• The likelihood of stitches happening down there are real (SO SORRY) but you most likely won't feel them (maybe you will? Sorry again). You can do what I did and just not ask questions or even attempt to look, ignorance is bliss. 


  • Once you finish delivering, your epidural will be removed and you will start to feel your legs again. Unfortunately, you may end up with pretty bad back pain and restless legs after (which no one tells you about). THANK GOD I threw a heating pad in my bag last minute. 
  • Your stomach will look weird and feel weird after delivery (I compare it to jello). Just find peace knowing that in a week or so it'll look much more normal.
  • Getting up for the first time to use the rest room post-delivery will be one of the most challenging things you do. The hospital will not let you get up without help of a nurse because no matter how much of super woman you feel after delivery, chances are you might pass out the second you stand up (I did). 
  • Speaking of using the rest room, for a while it'll feel like a part-time job when prior to delivery it used to be so easy. Using a peri bottle, giant pads, and stocking up on the hospital's super cute disposable underwear will make your life A LOT easier. 
  • You might cry a lot postpartum due to hormones (I did) and it's totally normal and okay. However, If you feel that your emotions are getting very intense, reach out and speak to someone!
  • Contrary to popular belief, breastfeeding for most women is actually VERY challenging in the first few weeks. I thought it would be so simple and magical but they don't tell you that it's extremely demanding and could be painful as all hell. For me, it felt like my baby was born with razor sharp teeth and I didn't think I would be able to stick it through AT ALL. Through all of the tears, I made it a point to learn as much as I could from the lactation consultants and nurses because I didn't want to give up on breastfeeding and google is not a reliable source.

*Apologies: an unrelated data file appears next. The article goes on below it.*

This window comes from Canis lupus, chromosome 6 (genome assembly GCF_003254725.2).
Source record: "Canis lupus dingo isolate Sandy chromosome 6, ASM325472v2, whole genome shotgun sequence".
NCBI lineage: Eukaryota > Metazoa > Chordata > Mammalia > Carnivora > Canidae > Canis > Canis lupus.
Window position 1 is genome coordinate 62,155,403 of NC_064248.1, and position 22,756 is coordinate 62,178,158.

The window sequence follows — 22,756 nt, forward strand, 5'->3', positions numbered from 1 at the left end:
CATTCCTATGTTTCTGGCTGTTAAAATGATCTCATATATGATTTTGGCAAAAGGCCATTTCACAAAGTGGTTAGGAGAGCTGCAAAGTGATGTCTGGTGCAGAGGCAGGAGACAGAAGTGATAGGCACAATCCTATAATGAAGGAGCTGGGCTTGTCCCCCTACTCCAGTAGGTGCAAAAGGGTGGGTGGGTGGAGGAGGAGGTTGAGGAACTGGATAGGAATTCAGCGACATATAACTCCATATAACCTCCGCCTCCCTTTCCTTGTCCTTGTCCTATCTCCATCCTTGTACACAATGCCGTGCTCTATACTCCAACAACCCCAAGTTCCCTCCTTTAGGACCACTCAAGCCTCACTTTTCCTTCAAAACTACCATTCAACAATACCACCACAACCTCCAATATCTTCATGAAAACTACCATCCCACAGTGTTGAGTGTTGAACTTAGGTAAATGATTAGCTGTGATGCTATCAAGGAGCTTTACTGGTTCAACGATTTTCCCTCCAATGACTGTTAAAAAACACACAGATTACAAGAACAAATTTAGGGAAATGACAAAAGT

• Most hospitals are pro breastfeeding but If you want to formula feed don't let the doctors, nurses, or anyone make you feel bad about it. When we were having latching issues I requested formula because I didn't think she was getting anything from breastfeeding and I was so scared I was starving my child. I felt like I was being shamed for wanting to supplement. Although I now exclusively breastfeed, I just remember crying and feeling like such a failure those first few days. Moral of the story is feed your baby no matter which way you choose because it's YOUR choice (#TeamClapBack).
  • Walking, climbing stairs, taking a shower, or simply getting into your car will be a serious challenge but it WILL get better. Even though you may feel intensely vulnerable please lean on your significant other and family for support! Don't be stubborn, your body just went through a traumatic (and beautiful) experience! 


  • If you need space from visitors speak up! Don't expect yourself to be able to smile and host people 24/7 because it's not possible. I knew that I wanted and NEEDED space for two days after we got home from the hospital, so we didn't have any visitors over during that timeframe. You and baby need to REST!
  • Most importantly, don't forget to give yourself GRACE! It took 9 months to bring that beautiful bundle of joy into the world and it will take awhile to get into the swing of this new chapter of your life.


Leave a comment and share your experiences to help moms-to-be!